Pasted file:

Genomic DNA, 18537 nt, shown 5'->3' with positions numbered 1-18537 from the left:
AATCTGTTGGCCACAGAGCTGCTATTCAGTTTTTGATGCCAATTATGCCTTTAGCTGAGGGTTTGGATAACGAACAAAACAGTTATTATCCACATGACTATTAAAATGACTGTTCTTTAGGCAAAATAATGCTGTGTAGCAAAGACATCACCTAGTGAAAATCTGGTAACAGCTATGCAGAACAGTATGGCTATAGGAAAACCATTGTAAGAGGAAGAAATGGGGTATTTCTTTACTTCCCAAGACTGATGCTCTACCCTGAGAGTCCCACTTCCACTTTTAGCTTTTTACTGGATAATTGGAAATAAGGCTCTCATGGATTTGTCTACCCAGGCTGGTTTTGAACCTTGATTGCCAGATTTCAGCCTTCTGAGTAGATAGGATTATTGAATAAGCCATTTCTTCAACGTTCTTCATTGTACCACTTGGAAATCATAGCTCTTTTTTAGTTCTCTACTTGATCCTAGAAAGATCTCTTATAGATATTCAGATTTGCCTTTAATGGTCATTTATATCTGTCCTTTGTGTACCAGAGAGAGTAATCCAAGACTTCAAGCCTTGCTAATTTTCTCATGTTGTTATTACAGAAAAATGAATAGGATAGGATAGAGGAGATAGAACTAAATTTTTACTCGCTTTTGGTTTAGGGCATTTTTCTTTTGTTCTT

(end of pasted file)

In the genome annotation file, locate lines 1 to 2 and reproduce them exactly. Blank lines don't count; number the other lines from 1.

Genomic DNA, 18537 nt, shown 5'->3' with positions numbered 1-18537 from the left:
AATCTGTTGGCCACAGAGCTGCTATTCAGTTTTTGATGCCAATTATGCCTTTAGCTGAGGGTTTGGATAACGAACAAAACAGTTATTATCCACATGACTATTAAAATGACTGTTCTTTAGGCAAAATAATGCTGTGTAGCAAAGACATCACCTAGTGAAAATCTGGTAACAGCTATGCAGAACAGTATGGCTATAGGAAAACCATTGTAAGAGGAAGAAATGGGGTATTTCTTTACTTCCCAAGACTGATGCTCTACCCTGAGAGTCCCACTTCCACTTTTAGCTTTTTACTGGATAATTGGAAATAAGGCTCTCATGGATTTGTCTACCCAGGCTGGTTTTGAACCTTGATTGCCAGATTTCAGCCTTCTGAGTAGATAGGATTATTGAATAAGCCATTTCTTCAACGTTCTTCATTGTACCACTTGGAAATCATAGCTCTTTTTTAGTTCTCTACTTGATCCTAGAAAGATCTCTTATAGATATTCAGATTTGCCTTTAATGGTCATTTATATCTGTCCTTTGTGTACCAGAGAGAGTAATCCAAGACTTCAAGCCTTGCTAATTTTCTCATGTTGTTATTACAGAAAAATGAATAGGATAGGATAGAGGAGATAGAACTAAATTTTTACTCGCTTTTGGTTTAGGGCATTTTTCTTTTGTTCTT